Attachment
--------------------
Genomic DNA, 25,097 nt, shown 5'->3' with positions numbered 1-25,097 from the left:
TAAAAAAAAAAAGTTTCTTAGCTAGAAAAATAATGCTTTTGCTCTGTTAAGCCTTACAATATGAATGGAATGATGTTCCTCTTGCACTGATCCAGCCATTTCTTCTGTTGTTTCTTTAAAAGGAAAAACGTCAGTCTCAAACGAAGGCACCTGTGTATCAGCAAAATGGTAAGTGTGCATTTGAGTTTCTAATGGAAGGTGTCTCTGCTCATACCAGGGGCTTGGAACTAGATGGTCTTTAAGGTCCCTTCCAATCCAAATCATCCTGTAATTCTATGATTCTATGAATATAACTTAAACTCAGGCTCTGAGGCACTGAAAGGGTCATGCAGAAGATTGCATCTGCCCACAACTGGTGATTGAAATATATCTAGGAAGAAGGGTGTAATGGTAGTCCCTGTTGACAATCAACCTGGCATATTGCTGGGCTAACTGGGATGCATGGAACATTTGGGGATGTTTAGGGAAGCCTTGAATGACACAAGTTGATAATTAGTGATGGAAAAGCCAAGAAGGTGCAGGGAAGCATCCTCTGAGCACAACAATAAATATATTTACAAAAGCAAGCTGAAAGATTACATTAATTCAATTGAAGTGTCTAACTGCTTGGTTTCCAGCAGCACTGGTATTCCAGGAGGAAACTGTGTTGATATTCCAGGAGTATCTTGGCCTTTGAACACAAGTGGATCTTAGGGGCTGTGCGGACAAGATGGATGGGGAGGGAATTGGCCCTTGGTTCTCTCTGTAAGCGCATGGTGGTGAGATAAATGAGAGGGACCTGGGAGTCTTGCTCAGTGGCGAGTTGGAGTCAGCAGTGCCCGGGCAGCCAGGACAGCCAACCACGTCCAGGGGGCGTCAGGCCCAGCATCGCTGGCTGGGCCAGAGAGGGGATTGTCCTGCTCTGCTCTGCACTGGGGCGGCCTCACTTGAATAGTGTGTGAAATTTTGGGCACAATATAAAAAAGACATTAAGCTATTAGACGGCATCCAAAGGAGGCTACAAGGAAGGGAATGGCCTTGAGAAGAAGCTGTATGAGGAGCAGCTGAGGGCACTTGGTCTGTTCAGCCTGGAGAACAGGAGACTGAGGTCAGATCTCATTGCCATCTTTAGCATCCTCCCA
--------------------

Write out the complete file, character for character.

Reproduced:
Genomic DNA, 25,097 nt, shown 5'->3' with positions numbered 1-25,097 from the left:
TAAAAAAAAAAAGTTTCTTAGCTAGAAAAATAATGCTTTTGCTCTGTTAAGCCTTACAATATGAATGGAATGATGTTCCTCTTGCACTGATCCAGCCATTTCTTCTGTTGTTTCTTTAAAAGGAAAAACGTCAGTCTCAAACGAAGGCACCTGTGTATCAGCAAAATGGTAAGTGTGCATTTGAGTTTCTAATGGAAGGTGTCTCTGCTCATACCAGGGGCTTGGAACTAGATGGTCTTTAAGGTCCCTTCCAATCCAAATCATCCTGTAATTCTATGATTCTATGAATATAACTTAAACTCAGGCTCTGAGGCACTGAAAGGGTCATGCAGAAGATTGCATCTGCCCACAACTGGTGATTGAAATATATCTAGGAAGAAGGGTGTAATGGTAGTCCCTGTTGACAATCAACCTGGCATATTGCTGGGCTAACTGGGATGCATGGAACATTTGGGGATGTTTAGGGAAGCCTTGAATGACACAAGTTGATAATTAGTGATGGAAAAGCCAAGAAGGTGCAGGGAAGCATCCTCTGAGCACAACAATAAATATATTTACAAAAGCAAGCTGAAAGATTACATTAATTCAATTGAAGTGTCTAACTGCTTGGTTTCCAGCAGCACTGGTATTCCAGGAGGAAACTGTGTTGATATTCCAGGAGTATCTTGGCCTTTGAACACAAGTGGATCTTAGGGGCTGTGCGGACAAGATGGATGGGGAGGGAATTGGCCCTTGGTTCTCTCTGTAAGCGCATGGTGGTGAGATAAATGAGAGGGACCTGGGAGTCTTGCTCAGTGGCGAGTTGGAGTCAGCAGTGCCCGGGCAGCCAGGACAGCCAACCACGTCCAGGGGGCGTCAGGCCCAGCATCGCTGGCTGGGCCAGAGAGGGGATTGTCCTGCTCTGCTCTGCACTGGGGCGGCCTCACTTGAATAGTGTGTGAAATTTTGGGCACAATATAAAAAAGACATTAAGCTATTAGACGGCATCCAAAGGAGGCTACAAGGAAGGGAATGGCCTTGAGAAGAAGCTGTATGAGGAGCAGCTGAGGGCACTTGGTCTGTTCAGCCTGGAGAACAGGAGACTGAGGTCAGATCTCATTGCCATCTTTAGCATCCTCCCA